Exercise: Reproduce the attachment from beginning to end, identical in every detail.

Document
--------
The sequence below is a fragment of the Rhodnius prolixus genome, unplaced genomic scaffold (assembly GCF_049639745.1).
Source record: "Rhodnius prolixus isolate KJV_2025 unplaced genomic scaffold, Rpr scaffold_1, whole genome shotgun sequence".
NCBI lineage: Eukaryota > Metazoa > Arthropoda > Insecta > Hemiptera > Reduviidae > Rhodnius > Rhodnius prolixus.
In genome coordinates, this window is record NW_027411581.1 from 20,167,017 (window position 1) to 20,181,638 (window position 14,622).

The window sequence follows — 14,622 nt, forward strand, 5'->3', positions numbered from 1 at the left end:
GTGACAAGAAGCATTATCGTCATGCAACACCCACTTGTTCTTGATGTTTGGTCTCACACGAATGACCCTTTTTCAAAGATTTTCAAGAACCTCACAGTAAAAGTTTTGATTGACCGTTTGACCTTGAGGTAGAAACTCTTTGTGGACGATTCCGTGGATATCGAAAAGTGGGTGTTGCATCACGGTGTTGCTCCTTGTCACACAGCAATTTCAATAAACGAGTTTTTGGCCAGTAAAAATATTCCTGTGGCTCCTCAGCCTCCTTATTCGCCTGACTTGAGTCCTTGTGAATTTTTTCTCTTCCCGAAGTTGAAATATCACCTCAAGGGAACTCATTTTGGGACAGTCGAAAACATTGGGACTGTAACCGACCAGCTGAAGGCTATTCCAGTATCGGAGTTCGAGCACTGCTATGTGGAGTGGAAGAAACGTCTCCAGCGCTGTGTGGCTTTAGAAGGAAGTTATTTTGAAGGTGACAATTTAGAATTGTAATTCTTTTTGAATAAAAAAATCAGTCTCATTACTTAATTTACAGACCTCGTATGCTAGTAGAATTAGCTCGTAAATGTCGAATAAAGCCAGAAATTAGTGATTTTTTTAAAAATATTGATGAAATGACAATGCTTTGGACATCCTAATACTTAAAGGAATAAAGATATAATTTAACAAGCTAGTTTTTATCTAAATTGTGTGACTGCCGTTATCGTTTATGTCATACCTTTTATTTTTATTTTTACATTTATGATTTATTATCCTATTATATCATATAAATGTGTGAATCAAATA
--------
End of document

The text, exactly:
The sequence below is a fragment of the Rhodnius prolixus genome, unplaced genomic scaffold (assembly GCF_049639745.1).
Source record: "Rhodnius prolixus isolate KJV_2025 unplaced genomic scaffold, Rpr scaffold_1, whole genome shotgun sequence".
NCBI lineage: Eukaryota > Metazoa > Arthropoda > Insecta > Hemiptera > Reduviidae > Rhodnius > Rhodnius prolixus.
In genome coordinates, this window is record NW_027411581.1 from 20,167,017 (window position 1) to 20,181,638 (window position 14,622).

The window sequence follows — 14,622 nt, forward strand, 5'->3', positions numbered from 1 at the left end:
GTGACAAGAAGCATTATCGTCATGCAACACCCACTTGTTCTTGATGTTTGGTCTCACACGAATGACCCTTTTTCAAAGATTTTCAAGAACCTCACAGTAAAAGTTTTGATTGACCGTTTGACCTTGAGGTAGAAACTCTTTGTGGACGATTCCGTGGATATCGAAAAGTGGGTGTTGCATCACGGTGTTGCTCCTTGTCACACAGCAATTTCAATAAACGAGTTTTTGGCCAGTAAAAATATTCCTGTGGCTCCTCAGCCTCCTTATTCGCCTGACTTGAGTCCTTGTGAATTTTTTCTCTTCCCGAAGTTGAAATATCACCTCAAGGGAACTCATTTTGGGACAGTCGAAAACATTGGGACTGTAACCGACCAGCTGAAGGCTATTCCAGTATCGGAGTTCGAGCACTGCTATGTGGAGTGGAAGAAACGTCTCCAGCGCTGTGTGGCTTTAGAAGGAAGTTATTTTGAAGGTGACAATTTAGAATTGTAATTCTTTTTGAATAAAAAAATCAGTCTCATTACTTAATTTACAGACCTCGTATGCTAGTAGAATTAGCTCGTAAATGTCGAATAAAGCCAGAAATTAGTGATTTTTTTAAAAATATTGATGAAATGACAATGCTTTGGACATCCTAATACTTAAAGGAATAAAGATATAATTTAACAAGCTAGTTTTTATCTAAATTGTGTGACTGCCGTTATCGTTTATGTCATACCTTTTATTTTTATTTTTACATTTATGATTTATTATCCTATTATATCATATAAATGTGTGAATCAAATA